The Greatest Challenge

The pollies have got it all wrong. The greatest moral challenge of our lifetime is not climate change but global food security. The United Nations Food and Agriculture Organisation (FAO) estimates the world’s food requirements will double by 2050 due to population increases and higher living standards, at a time of accelerating urbanisation, land and water degradation and rising energy costs. Sharp rises in global food prices in 2008 and 2010 have demonstrated that supply is no longer meeting demand. More recently, food shortages and rising costs have seen the fall of two governments (Tunisia and Egypt), and political instability across many more countries. These types of upheavals already impact on Australia in the form of mass migrations and regional instability.

Although Australian farms produce enough food to feed 60 million people, we have faced crises for specific foods, such as the banana shortage following Cyclones Larry (2006) and Yasi (2011). The prolonged drought and catastrophic summer floods also saw fresh food shortages in other commodities that were shipped around the country wherever there were shortages, at a higher price to consumers. The penultimate food crisis would be a disruption to our food transport, distribution and storage systems in the event of a major epidemic restricting the movement of people and materials. But perhaps Australia’s most serious food security issue relates to how we consume and use food, where poor nutritional choices made by many in the community are becoming an increasingly important public health issue.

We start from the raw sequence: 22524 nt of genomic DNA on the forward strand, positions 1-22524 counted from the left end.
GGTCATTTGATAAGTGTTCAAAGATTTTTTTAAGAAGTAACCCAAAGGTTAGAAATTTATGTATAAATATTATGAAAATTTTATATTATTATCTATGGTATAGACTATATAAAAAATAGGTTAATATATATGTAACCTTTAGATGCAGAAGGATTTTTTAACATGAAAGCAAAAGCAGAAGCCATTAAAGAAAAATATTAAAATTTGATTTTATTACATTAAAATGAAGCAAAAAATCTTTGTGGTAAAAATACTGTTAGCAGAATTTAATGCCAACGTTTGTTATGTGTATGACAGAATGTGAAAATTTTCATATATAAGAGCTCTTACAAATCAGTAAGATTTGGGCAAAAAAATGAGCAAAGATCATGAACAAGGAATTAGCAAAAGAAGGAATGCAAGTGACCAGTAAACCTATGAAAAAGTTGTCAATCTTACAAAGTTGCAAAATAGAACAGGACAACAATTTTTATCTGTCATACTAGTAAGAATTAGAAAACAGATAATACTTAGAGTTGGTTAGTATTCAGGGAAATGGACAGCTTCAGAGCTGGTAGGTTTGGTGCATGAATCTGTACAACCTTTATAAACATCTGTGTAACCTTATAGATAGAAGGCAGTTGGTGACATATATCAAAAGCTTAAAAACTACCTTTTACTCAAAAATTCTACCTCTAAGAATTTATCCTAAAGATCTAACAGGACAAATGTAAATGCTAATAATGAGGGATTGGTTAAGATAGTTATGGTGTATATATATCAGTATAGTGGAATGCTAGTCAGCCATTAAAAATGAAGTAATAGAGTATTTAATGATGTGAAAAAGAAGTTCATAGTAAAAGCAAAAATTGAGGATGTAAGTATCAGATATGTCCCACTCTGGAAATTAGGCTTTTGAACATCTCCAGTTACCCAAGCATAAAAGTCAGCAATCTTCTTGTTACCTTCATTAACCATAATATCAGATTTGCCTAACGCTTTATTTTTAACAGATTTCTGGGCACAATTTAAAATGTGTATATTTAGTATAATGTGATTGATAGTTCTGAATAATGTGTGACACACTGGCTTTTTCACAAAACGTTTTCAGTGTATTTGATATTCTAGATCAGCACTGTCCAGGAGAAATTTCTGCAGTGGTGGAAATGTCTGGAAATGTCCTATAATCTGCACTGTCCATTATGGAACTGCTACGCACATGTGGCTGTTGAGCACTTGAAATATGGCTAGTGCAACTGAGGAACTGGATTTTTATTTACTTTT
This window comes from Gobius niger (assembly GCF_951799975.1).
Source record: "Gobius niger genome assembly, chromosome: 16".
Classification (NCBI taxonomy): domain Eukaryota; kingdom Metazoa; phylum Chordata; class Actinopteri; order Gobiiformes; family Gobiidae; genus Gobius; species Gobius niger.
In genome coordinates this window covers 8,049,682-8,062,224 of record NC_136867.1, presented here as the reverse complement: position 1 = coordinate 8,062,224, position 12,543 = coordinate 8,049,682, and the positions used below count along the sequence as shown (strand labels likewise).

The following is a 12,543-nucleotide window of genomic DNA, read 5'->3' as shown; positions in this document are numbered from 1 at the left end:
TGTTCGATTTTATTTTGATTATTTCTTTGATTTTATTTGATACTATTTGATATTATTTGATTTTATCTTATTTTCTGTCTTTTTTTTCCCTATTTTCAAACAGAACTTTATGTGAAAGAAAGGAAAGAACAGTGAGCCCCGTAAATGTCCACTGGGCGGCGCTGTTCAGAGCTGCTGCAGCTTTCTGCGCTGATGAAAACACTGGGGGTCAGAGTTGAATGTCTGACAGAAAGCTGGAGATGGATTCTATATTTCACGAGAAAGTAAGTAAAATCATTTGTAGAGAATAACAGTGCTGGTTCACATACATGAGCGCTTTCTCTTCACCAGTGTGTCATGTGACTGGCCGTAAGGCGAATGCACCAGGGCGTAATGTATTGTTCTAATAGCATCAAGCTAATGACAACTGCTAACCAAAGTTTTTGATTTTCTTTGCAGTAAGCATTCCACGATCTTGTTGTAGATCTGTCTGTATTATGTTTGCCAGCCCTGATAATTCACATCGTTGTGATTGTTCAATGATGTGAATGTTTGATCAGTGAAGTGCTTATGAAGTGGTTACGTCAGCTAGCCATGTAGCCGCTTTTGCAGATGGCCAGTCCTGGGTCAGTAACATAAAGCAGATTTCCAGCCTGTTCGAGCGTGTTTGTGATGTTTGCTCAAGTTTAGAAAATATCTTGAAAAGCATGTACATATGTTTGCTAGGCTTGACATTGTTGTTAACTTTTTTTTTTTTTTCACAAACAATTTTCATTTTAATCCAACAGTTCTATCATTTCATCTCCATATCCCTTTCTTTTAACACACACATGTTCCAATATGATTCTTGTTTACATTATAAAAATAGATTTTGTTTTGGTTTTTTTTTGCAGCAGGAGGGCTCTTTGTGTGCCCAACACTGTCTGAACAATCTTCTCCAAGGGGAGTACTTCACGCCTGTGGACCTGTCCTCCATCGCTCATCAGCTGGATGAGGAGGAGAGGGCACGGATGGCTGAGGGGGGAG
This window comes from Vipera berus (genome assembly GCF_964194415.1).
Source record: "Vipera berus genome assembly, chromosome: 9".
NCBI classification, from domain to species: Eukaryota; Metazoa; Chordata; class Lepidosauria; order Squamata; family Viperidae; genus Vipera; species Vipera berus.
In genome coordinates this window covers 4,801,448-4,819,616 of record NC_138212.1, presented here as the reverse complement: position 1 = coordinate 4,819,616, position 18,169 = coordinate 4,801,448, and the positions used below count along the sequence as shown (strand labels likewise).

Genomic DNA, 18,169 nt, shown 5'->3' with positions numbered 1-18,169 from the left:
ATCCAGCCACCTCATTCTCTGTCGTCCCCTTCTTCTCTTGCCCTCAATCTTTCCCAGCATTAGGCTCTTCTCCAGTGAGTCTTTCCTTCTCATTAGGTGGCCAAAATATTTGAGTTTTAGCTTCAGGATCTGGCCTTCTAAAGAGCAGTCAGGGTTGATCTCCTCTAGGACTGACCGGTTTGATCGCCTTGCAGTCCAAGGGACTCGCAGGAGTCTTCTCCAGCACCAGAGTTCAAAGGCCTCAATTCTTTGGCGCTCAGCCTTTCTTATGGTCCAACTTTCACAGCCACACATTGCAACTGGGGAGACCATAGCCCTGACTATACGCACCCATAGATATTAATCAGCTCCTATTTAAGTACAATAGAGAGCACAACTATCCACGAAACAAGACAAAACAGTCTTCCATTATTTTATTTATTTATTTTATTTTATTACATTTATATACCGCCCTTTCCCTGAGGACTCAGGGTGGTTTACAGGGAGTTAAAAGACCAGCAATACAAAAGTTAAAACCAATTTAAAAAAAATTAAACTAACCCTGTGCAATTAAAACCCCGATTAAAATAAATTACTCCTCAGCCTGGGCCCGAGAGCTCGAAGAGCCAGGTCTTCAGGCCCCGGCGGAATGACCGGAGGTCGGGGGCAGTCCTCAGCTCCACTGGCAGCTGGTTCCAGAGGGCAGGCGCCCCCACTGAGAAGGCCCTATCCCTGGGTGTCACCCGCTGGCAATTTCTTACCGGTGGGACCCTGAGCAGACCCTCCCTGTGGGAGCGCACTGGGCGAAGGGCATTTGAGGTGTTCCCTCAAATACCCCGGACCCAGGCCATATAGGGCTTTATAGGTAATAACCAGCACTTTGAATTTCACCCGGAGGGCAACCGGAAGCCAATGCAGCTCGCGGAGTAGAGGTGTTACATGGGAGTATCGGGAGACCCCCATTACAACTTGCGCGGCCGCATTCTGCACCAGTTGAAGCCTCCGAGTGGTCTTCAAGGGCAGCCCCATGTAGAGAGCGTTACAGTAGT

Food security issues were the focus of the recent National Sustainable Food Summit organised by the 3 Pillars Network, an independent think tank for sustainability in Australia, where scientists highlighted food shortages as the greatest challenge facing civilisation this century. The purpose of the summit was to explain the nature of the food security challenges for Australia, to share ideas that could form a vision for Australia’s food system in 2030, to examine the challenges and constraints of the current food system, and to explore opportunities for change that would support a transformation to a resilient, adaptable and sustainable food system. Ideas ranged from putting a goods and services tax on food that reflects the true cost of production, to buying land in Mozambique to counterbalance foreign purchases of farming land in Australia to shore up Australia’s food supply.

Food is a fundamental requirement for survival and global food security will demand the development and delivery of new technologies to increase food production on limited arable land and without relying on increased water and fertiliser use. Australia can make a significant contribution to meeting these food security challenges. The key advances are expected to come from new breeding technologies, proven resource management systems, and a greater understanding of the relationship between food composition, consumption and health. For more information about these and other food security issues, go to the proceedings of the National Sustainable Food Summit (

Steven Carruthers

PH&G July/August 2011 – Issue 119